be asking what you’re asking for in this moment. This is what enhances people’s willingness
to give you what you’re asking for. But also at the same time demonstrating concern for
organizational relationships, demonstrating that you’re taking on the other side’s perspective. Now, I want to concede that for some women
this drives them absolutely nuts. They think, “How could you bend to a stereotype or take
this into account?” And I’m very sympathetic with that perspective, but I think any movement
needs idealists and pragmatists. And from a very pragmatic perspective, we are going
for what we could make work. And I think also that if you want to change
stereotypes what we need to do is get more women into senior positions and more women
in high paying positions. And then as the panelists were describing, we just start taking
for granted that these women are going to be there and deserve that type of compensation. So let me give you some examples of relational
accounts. Again, Cheryl Samberg talks about this in her lean in book. And she describes
negotiating for her current position as COO of Facebook. And she got made an initial offer
that she was going to accept. And her brother in law told her, “How could
you possibly not negotiate? How could you possibly accept less than what a guy would
take?” And she had a lot of those natural feelings that women have of, what if I queer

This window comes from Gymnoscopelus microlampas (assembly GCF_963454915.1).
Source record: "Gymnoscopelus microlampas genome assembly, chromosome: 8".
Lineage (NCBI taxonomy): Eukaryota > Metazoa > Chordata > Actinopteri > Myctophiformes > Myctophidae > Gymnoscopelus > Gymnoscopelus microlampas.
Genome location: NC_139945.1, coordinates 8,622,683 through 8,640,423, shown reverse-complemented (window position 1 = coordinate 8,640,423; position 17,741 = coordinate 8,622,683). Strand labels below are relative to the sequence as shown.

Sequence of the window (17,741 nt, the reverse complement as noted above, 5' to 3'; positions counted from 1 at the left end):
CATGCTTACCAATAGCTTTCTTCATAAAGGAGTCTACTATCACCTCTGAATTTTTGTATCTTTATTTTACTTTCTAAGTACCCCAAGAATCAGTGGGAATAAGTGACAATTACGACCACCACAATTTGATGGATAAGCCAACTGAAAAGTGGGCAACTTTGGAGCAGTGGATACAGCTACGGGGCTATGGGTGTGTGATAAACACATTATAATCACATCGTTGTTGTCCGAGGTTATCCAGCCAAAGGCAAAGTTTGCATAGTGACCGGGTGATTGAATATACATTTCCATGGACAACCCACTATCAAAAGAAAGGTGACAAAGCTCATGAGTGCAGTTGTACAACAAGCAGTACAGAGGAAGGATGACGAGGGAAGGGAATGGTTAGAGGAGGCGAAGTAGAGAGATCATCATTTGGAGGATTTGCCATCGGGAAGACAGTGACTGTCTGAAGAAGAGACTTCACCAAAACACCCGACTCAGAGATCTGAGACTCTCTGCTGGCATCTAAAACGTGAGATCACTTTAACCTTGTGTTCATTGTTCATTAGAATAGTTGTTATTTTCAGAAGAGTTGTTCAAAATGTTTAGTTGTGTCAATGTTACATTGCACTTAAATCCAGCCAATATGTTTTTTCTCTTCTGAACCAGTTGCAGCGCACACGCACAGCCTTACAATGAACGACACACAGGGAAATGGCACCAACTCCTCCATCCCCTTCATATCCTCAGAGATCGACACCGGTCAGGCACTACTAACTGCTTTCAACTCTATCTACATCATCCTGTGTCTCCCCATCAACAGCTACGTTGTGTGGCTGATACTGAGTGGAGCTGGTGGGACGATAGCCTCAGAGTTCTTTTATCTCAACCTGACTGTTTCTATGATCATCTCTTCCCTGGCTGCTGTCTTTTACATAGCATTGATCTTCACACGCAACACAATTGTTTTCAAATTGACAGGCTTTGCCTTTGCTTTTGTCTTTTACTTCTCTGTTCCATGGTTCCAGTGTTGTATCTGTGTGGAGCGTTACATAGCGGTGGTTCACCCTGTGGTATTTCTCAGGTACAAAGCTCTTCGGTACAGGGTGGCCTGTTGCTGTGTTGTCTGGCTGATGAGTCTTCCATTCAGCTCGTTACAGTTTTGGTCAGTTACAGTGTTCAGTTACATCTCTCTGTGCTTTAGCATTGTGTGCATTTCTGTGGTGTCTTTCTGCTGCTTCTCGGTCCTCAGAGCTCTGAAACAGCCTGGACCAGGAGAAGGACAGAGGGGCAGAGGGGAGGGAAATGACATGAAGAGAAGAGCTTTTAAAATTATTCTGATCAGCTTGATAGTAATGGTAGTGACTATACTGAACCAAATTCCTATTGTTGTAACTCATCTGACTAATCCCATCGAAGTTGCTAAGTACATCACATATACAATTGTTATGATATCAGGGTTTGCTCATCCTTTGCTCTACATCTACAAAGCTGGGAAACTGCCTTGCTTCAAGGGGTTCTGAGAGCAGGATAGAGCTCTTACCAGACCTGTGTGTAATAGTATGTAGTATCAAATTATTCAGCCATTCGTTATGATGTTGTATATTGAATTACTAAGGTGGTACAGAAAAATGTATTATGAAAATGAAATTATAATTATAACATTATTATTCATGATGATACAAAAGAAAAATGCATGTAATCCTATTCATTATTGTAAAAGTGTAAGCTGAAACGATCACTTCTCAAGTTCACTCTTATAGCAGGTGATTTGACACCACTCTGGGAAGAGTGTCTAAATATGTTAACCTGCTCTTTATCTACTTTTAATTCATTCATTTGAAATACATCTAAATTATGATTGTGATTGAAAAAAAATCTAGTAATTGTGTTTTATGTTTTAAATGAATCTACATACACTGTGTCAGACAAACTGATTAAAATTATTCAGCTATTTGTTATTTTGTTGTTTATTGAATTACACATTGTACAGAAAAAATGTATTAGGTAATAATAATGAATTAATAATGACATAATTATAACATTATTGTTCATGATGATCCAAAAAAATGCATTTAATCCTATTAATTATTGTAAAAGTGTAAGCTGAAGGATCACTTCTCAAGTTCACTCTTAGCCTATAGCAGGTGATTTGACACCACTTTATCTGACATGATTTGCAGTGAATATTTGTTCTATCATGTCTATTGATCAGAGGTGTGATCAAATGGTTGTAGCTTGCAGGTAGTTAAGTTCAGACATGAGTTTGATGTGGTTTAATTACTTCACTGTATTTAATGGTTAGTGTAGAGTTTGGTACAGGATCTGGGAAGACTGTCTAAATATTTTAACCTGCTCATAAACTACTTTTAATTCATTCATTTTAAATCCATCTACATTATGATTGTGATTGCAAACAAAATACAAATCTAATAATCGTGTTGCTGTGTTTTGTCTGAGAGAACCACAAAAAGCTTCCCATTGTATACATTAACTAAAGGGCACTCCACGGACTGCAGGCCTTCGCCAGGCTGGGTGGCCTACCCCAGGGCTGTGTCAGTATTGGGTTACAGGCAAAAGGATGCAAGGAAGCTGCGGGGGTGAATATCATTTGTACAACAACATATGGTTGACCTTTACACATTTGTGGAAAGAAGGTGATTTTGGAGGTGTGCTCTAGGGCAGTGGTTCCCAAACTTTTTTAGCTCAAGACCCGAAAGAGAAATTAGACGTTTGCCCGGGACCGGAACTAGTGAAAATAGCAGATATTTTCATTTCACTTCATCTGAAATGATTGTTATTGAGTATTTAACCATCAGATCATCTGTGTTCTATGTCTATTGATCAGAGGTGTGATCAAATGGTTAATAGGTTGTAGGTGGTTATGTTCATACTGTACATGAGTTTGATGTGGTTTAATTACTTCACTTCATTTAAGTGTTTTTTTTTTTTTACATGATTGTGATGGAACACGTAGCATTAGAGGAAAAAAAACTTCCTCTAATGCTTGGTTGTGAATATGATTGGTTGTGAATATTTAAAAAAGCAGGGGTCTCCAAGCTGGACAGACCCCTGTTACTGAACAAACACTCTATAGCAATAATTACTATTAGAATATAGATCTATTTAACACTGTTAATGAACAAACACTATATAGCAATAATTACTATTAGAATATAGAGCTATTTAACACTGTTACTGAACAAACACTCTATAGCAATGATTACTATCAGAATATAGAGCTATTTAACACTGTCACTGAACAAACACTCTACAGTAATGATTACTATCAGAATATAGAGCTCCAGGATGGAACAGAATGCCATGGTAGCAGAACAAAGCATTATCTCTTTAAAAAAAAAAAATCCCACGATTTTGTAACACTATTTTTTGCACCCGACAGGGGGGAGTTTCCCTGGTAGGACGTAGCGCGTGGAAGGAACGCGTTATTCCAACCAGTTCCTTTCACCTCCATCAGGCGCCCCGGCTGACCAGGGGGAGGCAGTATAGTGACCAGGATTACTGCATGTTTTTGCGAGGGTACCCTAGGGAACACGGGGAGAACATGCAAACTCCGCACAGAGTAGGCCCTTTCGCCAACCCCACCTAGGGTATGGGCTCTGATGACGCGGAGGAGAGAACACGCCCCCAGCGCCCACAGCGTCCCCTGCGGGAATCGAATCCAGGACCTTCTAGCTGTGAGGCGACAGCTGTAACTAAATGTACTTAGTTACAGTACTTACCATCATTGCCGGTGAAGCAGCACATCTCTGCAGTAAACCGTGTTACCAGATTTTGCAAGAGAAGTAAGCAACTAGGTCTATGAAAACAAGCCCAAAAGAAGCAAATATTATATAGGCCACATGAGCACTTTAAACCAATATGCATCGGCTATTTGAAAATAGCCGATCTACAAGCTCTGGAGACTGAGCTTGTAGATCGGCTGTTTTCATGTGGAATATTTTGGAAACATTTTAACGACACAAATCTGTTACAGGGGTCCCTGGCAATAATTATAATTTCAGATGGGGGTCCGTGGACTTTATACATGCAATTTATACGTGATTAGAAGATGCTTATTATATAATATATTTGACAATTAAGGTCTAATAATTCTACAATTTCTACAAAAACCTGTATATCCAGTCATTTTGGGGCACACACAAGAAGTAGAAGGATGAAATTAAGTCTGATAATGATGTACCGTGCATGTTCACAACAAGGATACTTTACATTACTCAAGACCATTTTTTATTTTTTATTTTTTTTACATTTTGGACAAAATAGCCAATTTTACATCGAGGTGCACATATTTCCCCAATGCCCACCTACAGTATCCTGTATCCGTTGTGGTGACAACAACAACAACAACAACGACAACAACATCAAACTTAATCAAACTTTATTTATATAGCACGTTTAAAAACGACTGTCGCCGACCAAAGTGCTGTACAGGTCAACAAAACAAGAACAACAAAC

the deal basically? What if they don’t like me, they think it’s inappropriate? And she went through a lot of those, which
are not about women’s lack of confidence or a lack of negotiating ability. Women are great
negotiators. It’s just that they read the social situation accurately, that this is
a pinch point that I need to think hard about. But what she said was, “Of course, you realize
that you’re hiring me to run your deal teams, so you want me to be a good negotiator.” Right?
This is like, “You should want me to negotiate, this is totally legitimate that I’m negotiating
this moment.” She said, “This is the only time you and I
will ever be on opposite sides of the table. I’m thinking we here, right, but you’ve got
to recognize, it’s appropriate for me to be asking what I’m asking for.” This fits very
closely with actually some of the things, some of the strategies that we’ve tested experimentally,
where we have people say, “I hope you recognize my negotiating as a skill that I bring to
the job.” I’m going to skip ahead on this. It also,
let me give you a couple of other senior executives. These are actually private sector senior executive
examples, but I think that they apply across. Just to give you more feel for this I/we strategy.
Again, this is great, this is good advice for any negotiator, but I think particularly
useful for women. This one executive told me the story of finding
out for the second time that a male subordinate was being paid more than she was. You can
imagine she had a lot of thoughts, things that she might want to say. [laughter] Hannah: But what she did was, she went to
them and said, “I’m confident this is just a mistake, because in essence, this isn’t